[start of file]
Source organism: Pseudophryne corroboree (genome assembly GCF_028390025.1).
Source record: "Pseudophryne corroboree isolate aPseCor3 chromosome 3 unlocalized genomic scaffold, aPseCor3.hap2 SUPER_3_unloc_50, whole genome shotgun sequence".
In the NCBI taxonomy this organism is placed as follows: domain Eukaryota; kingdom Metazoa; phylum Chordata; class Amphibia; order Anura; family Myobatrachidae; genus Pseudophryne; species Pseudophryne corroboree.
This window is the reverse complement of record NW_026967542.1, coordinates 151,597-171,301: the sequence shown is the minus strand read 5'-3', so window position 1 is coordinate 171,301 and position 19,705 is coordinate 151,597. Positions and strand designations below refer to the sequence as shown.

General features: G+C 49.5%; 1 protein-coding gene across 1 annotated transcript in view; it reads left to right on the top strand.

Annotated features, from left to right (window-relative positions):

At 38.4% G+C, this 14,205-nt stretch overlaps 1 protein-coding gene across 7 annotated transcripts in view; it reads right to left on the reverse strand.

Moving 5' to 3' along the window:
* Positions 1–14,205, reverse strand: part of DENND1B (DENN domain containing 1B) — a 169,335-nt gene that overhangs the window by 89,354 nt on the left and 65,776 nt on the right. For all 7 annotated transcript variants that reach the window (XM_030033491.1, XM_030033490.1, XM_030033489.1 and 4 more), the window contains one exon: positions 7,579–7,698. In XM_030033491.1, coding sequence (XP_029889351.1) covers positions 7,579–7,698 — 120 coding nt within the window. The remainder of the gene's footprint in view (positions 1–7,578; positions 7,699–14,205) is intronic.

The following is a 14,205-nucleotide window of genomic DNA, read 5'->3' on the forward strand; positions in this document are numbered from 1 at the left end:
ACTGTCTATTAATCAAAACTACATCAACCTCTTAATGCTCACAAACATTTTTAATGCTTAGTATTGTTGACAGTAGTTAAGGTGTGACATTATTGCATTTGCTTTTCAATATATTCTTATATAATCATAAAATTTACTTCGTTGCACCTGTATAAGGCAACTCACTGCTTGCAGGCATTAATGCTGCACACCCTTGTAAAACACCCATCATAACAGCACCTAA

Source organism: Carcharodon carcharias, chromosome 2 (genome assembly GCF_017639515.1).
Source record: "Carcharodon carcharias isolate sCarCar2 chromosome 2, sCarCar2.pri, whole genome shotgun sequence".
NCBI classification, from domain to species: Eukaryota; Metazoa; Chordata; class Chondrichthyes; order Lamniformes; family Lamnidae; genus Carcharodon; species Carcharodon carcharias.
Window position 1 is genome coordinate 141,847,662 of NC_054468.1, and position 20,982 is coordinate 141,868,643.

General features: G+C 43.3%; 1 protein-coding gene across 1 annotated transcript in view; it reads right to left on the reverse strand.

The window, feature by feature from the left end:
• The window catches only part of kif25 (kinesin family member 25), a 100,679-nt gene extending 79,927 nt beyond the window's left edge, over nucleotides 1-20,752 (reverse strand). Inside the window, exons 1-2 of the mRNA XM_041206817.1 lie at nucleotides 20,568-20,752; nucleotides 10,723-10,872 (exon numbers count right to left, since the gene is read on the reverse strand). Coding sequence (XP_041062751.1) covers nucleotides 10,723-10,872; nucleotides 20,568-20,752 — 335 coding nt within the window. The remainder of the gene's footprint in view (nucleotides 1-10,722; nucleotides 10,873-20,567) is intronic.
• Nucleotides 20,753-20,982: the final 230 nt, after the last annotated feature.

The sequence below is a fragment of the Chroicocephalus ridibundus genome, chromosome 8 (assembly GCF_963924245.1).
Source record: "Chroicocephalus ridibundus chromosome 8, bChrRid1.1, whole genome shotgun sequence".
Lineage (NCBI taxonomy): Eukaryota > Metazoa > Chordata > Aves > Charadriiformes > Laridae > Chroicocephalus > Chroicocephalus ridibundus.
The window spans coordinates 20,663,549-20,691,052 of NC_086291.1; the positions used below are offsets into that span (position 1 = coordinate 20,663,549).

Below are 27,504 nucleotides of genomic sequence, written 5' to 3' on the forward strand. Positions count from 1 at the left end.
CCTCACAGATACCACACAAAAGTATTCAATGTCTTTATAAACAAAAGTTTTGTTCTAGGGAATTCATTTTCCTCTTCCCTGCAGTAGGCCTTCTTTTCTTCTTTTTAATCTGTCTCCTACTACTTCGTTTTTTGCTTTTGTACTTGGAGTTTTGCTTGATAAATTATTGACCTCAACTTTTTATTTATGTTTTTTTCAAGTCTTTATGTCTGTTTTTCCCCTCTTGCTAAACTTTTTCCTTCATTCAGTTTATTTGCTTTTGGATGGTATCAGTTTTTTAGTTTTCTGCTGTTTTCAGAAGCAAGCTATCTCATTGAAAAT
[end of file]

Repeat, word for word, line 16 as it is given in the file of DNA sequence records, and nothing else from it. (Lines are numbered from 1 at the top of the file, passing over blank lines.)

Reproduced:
General features: G+C 43.3%; 1 protein-coding gene across 1 annotated transcript in view; it reads right to left on the reverse strand.